I have several H.323 Polycom boxes and I am trying to get them working behinde the firewall. I've PIX 525 that runs Version 5.3(1)200. And I am using static NAT translation. I can establish a call with the remote site, however, it times out in 40 min. or so.
Debug log does not report anything unusual. Connection is just terminated. If I move H.323 outside of the firewall it works great.
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If anyone else in the forum has some advice, please reply to this thread.
First of all, i am not quite sure what type of h323 device the Polycom box is , but my guest is probably a gateway/h323 client device. Either way, as far the h323 signaling goes, the dynamism in port assignment and h245 negociations is what makes most firewalls fail miserably when it comes to real time traffic such as voice. Using an ordinary firewall, you can probably get most of the static signaling through by defining the well known ports for them (h225 RAS, and most Q.931 stuff), but when you get down to media negociation (h245) there is no way of predicting what port# the parties will be using, since it is random (dynamic). I haven't worked with PIX FW extensively and i can only guess that it also falls in the category of the other firewalls i have tested and noticed the problem with. Very few companies are working on developing a real-time traffic firewall that can dynamically open pinwholes for voice traffic on a per-call basis, providing for the best security in the industry. I can lead you to one specifically that i test day-in day-out if you are interested.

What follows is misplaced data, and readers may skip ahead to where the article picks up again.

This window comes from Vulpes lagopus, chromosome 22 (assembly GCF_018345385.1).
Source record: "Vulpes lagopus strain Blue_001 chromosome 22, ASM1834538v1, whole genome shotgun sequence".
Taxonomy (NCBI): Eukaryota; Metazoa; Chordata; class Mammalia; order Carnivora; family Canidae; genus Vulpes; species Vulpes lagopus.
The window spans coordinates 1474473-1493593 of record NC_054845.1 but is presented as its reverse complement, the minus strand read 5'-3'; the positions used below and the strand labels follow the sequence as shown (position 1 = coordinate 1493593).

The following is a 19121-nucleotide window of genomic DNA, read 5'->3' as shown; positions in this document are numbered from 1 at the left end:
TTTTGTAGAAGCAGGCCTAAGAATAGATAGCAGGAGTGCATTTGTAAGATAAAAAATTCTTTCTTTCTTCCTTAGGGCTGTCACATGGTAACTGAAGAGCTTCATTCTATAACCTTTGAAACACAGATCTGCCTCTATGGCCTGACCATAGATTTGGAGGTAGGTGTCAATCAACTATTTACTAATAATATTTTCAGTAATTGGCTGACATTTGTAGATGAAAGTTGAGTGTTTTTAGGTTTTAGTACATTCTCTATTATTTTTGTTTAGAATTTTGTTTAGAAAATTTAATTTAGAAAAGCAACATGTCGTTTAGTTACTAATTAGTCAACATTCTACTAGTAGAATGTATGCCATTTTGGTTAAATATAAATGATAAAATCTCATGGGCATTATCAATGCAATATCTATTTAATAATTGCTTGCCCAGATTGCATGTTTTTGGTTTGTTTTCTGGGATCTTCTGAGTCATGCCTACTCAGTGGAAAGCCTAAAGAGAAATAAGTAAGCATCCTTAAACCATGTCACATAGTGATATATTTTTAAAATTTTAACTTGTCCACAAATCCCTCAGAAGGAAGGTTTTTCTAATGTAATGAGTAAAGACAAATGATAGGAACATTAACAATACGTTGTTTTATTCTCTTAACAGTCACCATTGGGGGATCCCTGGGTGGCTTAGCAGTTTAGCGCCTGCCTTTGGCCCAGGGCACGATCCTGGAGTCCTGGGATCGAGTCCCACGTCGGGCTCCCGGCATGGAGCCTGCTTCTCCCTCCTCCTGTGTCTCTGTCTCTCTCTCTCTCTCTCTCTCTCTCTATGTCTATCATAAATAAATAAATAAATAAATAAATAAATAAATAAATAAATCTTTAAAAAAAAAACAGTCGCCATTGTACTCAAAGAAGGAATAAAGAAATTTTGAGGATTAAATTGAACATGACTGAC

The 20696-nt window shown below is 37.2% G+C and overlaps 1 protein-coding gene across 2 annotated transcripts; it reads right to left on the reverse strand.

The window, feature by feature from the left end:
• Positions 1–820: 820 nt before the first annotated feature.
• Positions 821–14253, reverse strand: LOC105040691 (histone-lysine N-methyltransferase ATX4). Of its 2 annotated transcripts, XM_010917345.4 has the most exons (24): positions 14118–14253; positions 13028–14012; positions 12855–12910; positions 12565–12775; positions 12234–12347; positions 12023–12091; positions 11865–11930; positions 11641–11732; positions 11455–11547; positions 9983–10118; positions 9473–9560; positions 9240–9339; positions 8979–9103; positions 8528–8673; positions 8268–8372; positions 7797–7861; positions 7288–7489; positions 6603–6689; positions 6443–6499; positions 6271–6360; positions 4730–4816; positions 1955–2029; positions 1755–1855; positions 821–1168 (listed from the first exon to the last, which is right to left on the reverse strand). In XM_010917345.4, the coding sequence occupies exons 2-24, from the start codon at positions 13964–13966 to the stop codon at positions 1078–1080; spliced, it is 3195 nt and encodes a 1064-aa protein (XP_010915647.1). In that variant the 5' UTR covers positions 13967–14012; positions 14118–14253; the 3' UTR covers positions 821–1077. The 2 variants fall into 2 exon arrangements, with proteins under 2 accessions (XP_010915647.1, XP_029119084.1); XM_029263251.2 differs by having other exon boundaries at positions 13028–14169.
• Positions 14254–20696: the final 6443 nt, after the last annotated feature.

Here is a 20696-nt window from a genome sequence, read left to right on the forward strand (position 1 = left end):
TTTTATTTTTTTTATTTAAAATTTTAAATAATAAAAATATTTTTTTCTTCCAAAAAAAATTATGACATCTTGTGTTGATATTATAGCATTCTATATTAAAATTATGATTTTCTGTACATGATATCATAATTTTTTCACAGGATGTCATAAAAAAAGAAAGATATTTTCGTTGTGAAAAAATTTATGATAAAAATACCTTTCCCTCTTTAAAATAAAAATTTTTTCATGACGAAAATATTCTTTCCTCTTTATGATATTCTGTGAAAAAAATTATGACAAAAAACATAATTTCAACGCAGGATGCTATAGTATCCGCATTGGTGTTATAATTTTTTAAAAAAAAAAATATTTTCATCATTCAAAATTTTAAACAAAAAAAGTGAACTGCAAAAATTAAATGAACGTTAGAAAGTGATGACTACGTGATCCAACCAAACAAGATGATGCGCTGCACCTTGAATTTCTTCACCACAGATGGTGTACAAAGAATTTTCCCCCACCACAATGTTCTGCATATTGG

My guest on what you will try to do next is to check with the Plycom vendor to see what ports to open on your PIX fw, but i can tell you this for sure: by the time you are done opening all the ports (port ranges, to be more specific), you will realize that your firewall has no real purpose, really. That is the catch. The technology is moving; you might want to tag along.
As the other respondee to your message indicated NAT and H.323 generally don't mix well. However Ridgeway have developed solutions specifically to enable the deployment of multiple H.323 end-points behind NAT routers and firewalls (whether H.323 enabled or not).
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